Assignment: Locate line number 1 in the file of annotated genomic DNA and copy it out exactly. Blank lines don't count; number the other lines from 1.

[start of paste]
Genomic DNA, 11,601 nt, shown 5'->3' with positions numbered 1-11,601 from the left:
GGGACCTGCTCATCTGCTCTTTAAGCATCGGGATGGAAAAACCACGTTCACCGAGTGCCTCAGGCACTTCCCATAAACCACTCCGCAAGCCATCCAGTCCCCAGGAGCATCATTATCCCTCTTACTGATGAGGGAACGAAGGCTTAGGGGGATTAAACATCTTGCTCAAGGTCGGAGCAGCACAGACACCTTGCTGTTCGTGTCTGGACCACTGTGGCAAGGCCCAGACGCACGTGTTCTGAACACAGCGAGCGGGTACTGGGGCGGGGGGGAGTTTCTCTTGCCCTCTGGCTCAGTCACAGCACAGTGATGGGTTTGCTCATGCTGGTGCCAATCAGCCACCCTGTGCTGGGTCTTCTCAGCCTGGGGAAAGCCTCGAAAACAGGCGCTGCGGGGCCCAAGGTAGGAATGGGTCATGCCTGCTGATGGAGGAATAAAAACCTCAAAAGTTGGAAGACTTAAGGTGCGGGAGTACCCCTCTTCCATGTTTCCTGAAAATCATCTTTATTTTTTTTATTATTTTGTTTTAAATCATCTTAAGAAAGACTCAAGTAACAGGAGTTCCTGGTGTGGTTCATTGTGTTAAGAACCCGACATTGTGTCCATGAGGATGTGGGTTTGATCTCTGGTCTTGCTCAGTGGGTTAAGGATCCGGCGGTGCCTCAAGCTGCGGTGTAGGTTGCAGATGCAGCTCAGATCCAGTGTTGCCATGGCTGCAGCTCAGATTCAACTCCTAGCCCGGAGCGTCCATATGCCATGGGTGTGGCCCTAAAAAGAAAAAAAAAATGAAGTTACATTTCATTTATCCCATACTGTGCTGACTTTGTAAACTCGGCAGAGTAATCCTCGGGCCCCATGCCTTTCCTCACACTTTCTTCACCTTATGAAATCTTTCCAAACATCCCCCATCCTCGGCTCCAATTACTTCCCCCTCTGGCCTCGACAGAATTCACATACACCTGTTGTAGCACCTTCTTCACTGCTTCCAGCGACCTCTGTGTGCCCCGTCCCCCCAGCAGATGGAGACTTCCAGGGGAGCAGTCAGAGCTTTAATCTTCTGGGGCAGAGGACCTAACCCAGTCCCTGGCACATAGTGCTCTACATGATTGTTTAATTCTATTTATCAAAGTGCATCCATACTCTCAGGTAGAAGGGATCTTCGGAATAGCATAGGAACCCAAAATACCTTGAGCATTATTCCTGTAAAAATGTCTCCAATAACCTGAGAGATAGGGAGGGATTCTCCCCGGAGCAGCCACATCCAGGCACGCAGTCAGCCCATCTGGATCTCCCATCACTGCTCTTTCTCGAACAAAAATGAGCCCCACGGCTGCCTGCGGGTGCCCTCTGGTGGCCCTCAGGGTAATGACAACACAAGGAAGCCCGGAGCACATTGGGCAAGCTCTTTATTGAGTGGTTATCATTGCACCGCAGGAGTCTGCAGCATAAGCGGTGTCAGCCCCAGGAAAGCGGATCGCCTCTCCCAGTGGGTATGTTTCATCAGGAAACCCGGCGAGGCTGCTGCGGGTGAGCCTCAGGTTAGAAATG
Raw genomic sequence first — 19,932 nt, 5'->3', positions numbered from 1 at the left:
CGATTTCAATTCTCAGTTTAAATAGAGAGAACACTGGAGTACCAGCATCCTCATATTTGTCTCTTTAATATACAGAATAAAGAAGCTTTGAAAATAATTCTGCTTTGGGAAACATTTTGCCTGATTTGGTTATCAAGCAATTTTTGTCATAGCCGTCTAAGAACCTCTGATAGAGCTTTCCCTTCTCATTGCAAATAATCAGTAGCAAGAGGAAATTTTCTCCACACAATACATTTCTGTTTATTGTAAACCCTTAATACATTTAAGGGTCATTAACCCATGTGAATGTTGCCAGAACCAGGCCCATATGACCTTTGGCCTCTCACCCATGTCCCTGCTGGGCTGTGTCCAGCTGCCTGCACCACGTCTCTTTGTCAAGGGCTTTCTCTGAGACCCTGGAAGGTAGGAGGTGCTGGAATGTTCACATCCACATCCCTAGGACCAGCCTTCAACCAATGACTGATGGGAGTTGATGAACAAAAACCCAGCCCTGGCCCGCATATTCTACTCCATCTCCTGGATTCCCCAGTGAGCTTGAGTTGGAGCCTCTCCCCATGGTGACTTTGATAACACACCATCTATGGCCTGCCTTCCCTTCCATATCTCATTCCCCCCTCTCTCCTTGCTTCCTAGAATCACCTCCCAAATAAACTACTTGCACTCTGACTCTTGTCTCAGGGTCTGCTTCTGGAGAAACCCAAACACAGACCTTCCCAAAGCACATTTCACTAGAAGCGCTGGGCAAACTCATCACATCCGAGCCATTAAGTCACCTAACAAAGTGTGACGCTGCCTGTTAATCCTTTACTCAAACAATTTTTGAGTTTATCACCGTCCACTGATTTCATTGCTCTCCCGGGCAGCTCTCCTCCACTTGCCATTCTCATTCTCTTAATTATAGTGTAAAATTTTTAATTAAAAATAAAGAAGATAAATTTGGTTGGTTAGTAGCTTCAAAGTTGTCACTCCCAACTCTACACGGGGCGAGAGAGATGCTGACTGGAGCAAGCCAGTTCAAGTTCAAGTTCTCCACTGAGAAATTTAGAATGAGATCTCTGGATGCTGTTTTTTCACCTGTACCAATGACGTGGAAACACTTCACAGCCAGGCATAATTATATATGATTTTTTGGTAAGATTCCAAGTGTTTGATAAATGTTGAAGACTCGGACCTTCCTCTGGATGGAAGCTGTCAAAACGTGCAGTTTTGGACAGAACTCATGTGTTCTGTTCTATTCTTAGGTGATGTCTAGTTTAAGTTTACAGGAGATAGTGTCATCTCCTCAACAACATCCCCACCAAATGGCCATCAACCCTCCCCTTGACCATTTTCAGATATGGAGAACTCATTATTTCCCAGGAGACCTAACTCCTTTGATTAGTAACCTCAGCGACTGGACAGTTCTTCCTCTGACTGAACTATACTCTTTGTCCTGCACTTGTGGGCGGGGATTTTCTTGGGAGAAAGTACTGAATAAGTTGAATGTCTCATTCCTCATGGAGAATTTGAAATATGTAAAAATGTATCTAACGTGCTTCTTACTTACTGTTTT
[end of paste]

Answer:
Genomic DNA, 11,601 nt, shown 5'->3' with positions numbered 1-11,601 from the left: